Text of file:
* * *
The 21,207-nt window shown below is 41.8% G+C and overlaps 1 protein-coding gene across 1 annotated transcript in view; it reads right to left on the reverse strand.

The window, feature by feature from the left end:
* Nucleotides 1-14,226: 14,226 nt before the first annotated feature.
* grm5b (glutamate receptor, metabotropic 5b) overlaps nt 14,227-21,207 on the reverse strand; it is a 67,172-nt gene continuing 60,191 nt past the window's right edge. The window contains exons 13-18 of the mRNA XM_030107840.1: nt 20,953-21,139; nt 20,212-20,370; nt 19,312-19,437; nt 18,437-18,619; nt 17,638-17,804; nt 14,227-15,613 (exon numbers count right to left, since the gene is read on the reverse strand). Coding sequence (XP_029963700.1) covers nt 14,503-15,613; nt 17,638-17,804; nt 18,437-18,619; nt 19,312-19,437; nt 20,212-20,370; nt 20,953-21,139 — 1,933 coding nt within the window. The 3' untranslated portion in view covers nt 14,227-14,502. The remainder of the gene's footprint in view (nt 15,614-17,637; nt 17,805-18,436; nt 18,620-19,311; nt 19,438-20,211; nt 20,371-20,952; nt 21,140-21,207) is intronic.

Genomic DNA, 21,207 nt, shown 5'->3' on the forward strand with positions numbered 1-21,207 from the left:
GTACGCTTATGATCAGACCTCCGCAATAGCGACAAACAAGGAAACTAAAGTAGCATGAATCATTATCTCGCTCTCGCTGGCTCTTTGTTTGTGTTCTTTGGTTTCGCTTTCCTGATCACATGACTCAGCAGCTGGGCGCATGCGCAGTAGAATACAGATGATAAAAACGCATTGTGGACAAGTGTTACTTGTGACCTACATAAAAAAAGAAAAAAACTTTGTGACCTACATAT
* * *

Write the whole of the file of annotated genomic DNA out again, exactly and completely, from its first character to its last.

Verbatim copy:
The 21,207-nt window shown below is 41.8% G+C and overlaps 1 protein-coding gene across 1 annotated transcript in view; it reads right to left on the reverse strand.

The window, feature by feature from the left end:
* Nucleotides 1-14,226: 14,226 nt before the first annotated feature.
* grm5b (glutamate receptor, metabotropic 5b) overlaps nt 14,227-21,207 on the reverse strand; it is a 67,172-nt gene continuing 60,191 nt past the window's right edge. The window contains exons 13-18 of the mRNA XM_030107840.1: nt 20,953-21,139; nt 20,212-20,370; nt 19,312-19,437; nt 18,437-18,619; nt 17,638-17,804; nt 14,227-15,613 (exon numbers count right to left, since the gene is read on the reverse strand). Coding sequence (XP_029963700.1) covers nt 14,503-15,613; nt 17,638-17,804; nt 18,437-18,619; nt 19,312-19,437; nt 20,212-20,370; nt 20,953-21,139 — 1,933 coding nt within the window. The 3' untranslated portion in view covers nt 14,227-14,502. The remainder of the gene's footprint in view (nt 15,614-17,637; nt 17,805-18,436; nt 18,620-19,311; nt 19,438-20,211; nt 20,371-20,952; nt 21,140-21,207) is intronic.

Genomic DNA, 21,207 nt, shown 5'->3' on the forward strand with positions numbered 1-21,207 from the left:
GTACGCTTATGATCAGACCTCCGCAATAGCGACAAACAAGGAAACTAAAGTAGCATGAATCATTATCTCGCTCTCGCTGGCTCTTTGTTTGTGTTCTTTGGTTTCGCTTTCCTGATCACATGACTCAGCAGCTGGGCGCATGCGCAGTAGAATACAGATGATAAAAACGCATTGTGGACAAGTGTTACTTGTGACCTACATAAAAAAAGAAAAAAACTTTGTGACCTACATAT